Mr. LaRue is very fortunate in retaining full possession of all his faculties, excepting his eyesight, which is growing somewhat dim. His memory is remarkably good, never being at a loss to supply dates and data for the great world changes, and wonderful inventions that have come into being during his remembrance. He also keeps in active touch with all the leading topics of the present day. The boys and girls of his acquaintance delight in propounding mathematical problems to him, which he always solves mentally, extracting the square, cube and sixth root of any number less than one hundred raised to a corresponding power, without the aid of a pencil or paper. His mind is a veritable store house of beautiful poems, with which he is frequently called upon to entertain his friends. He delights in attributing this clearness of memory to the total abstinence of intoxicating liquors and tobacco during his whole life.
Mr. LaRue is one of the grand old gentlemen of the community, enjoying the respect and esteem of all who have the pleasure of his acquaintance. We join his many friends in wishing him health and prosperity for years to come.
Adams County Free Press (Corning, Iowa) Feb 10, 1909
Walnut Grove image from Find-A-Grave, where the gravestones of his family members can be found, but I couldn’t find an entry or photo for his gravestone.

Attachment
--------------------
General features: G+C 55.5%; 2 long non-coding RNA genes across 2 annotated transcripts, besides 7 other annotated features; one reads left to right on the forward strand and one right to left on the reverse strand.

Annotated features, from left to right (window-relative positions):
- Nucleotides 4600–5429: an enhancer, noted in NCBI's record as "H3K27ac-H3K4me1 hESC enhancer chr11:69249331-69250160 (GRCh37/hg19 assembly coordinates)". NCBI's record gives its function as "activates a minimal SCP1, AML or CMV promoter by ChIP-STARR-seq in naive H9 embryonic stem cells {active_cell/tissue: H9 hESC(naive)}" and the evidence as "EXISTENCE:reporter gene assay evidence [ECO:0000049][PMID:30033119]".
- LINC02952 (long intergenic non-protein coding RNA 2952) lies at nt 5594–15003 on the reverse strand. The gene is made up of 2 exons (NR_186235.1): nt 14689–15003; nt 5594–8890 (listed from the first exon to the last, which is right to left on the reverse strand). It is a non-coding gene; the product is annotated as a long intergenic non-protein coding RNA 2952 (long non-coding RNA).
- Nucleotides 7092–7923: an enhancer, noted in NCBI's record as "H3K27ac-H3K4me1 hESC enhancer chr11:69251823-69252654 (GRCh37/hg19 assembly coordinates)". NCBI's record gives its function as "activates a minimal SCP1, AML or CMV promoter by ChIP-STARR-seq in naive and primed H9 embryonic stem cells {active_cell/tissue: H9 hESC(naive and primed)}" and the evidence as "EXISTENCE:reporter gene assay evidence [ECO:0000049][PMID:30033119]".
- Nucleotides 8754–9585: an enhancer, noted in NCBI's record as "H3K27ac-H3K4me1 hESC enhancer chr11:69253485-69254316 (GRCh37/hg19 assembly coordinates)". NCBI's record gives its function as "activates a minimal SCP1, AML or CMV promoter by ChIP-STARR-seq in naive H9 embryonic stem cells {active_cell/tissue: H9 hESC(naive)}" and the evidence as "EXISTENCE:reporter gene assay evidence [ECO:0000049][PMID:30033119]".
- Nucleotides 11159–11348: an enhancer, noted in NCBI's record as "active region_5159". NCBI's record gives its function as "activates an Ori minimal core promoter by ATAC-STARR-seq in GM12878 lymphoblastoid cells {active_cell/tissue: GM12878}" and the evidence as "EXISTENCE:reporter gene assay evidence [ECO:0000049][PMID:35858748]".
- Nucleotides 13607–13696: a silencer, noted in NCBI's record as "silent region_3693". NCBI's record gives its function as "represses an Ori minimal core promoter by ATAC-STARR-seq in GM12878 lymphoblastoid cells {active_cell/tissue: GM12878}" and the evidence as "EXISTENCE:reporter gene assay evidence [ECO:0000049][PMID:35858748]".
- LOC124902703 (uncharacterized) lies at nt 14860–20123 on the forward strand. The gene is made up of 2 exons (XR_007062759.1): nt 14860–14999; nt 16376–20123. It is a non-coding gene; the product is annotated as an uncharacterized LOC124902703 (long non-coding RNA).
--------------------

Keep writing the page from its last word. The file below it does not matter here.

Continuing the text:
Death of Franklin LaRue.
On Monday, September 30, about 12:30 p.m., there passed to his reward one of the best known and most highly respected citizens of Adams county, Franklin LaRue, the cause of his death being largely old age. For a few days he had been suffering from a cold but his condition was not considered critical by his family. He was conscious to the last. The machinery of the body had done its full work and he peacefully passed away.
The subject of this sketch was born near Bath, Stuben county, N.Y., December 28, 1818, and at the time of his death was aged 93 years, 9 months and 2 days. The funeral was held from the home in the northwest part of the city on October 2 at 10:30 a.m., conducted by Rev. Norman McLeod of the Presbyterian church. Interment in Walnut Grove cemetery along side of his faithful wife who was buried there January 6, 1901.